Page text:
Magueijo, J., Smolin, L.: Phys. Rev. Lett. 88, 190403 (2002). [arXiv:hep-th/0112090]ADSCrossRefGoogle Scholar
  79. 79.
    Amelino-Camelia, G., Freidel, L., Kowalski-Glikman, J., Smolin, L.: Gen. Relativ. Gravit. 43, 2547 (2011). [arXiv:1101.0931 [hep-th]]ADSCrossRefGoogle Scholar
  80. 80.
    Calcagni, G., Ronco, M.: Phys. Rev. D 95, 045001 (2017). [arXiv:1608.01667 [hep-th]]ADSCrossRefGoogle Scholar
  81. 81.
    Born, M.: Proc. R. Soc. Lond. A 165, 291 (1938)ADSCrossRefGoogle Scholar
  82. 82.
    Snyder, H.S.: Phys. Rev. 71, 38 (1947)ADSCrossRefGoogle Scholar
  83. 83.
    Majid, S.: Foundations of Quantum Group Theory. Cambridge University Press, Cambridge (1995)CrossRefMATHGoogle Scholar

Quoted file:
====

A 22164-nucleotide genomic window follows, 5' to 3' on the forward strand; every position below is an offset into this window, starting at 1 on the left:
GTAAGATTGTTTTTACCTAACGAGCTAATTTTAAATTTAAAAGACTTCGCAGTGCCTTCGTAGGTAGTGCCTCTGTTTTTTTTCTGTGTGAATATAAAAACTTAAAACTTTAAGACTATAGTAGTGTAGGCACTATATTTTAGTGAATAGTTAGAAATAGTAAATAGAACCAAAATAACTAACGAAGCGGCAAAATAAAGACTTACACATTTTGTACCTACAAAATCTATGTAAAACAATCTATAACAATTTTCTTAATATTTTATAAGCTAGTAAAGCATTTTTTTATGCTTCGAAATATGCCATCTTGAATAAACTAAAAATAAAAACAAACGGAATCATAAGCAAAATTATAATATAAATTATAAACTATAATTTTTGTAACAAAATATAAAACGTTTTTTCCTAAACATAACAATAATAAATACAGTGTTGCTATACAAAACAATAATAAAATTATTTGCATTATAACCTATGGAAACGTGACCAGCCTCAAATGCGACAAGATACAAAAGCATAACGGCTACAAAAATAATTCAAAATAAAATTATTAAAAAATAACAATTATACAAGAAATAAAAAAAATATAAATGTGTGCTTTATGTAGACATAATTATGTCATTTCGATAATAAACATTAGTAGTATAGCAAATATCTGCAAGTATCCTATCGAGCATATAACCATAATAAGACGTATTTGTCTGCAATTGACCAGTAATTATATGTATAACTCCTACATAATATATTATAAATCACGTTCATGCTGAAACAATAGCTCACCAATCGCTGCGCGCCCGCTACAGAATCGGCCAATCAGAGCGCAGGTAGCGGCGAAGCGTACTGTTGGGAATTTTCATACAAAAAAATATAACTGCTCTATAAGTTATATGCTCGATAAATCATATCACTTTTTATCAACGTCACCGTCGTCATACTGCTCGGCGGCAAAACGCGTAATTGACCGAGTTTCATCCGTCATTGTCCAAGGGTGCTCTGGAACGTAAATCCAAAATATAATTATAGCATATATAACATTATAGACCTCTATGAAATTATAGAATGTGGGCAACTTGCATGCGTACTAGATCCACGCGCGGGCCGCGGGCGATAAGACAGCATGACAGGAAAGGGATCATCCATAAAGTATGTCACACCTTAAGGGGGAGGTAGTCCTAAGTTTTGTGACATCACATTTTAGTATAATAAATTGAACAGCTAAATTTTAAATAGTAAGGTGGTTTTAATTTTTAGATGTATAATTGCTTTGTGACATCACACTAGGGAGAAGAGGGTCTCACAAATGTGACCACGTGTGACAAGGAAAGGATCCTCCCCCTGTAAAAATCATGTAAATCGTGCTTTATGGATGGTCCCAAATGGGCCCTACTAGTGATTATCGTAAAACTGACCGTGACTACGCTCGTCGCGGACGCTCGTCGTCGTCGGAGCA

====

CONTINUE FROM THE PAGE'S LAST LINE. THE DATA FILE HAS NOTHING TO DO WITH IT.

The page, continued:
84. 84.
    Majid, S., Ruegg, H.: Phys. Lett. B 334, 348 (1994). [arXiv:hep-th/9405107]ADSMathSciNetCrossRefGoogle Scholar
  85. 85.
    Kowalski-Glikman, J.: Phys. Lett. B 547, 291 (2002). [arXiv:hep-th/0207279]ADSMathSciNetCrossRefGoogle Scholar
  86. 86.
    Kowalski-Glikman, J., Nowak, S.: Class. Quantum Gravity 20, 4799 (2003). [arXiv:hep-th/0304101]ADSCrossRefGoogle Scholar
  87. 87.
    Amelino-Camelia, G.: Int. J. Mod. Phys. D 11, 35 (2002). [arXiv:gr-qc/0012051]ADSCrossRefGoogle Scholar
  88. 88.
    Amelino-Camelia, G.: Nature 418, 34 (2002). [arXiv:gr-qc/0207049]ADSCrossRefGoogle Scholar
  89. 89.
    Girelli, F., Livine, E.R., Oriti, D.: Nucl. Phys. B 708, 411 (2005). [arXiv:gr-qc/0406100]ADSCrossRefGoogle Scholar
  90. 90.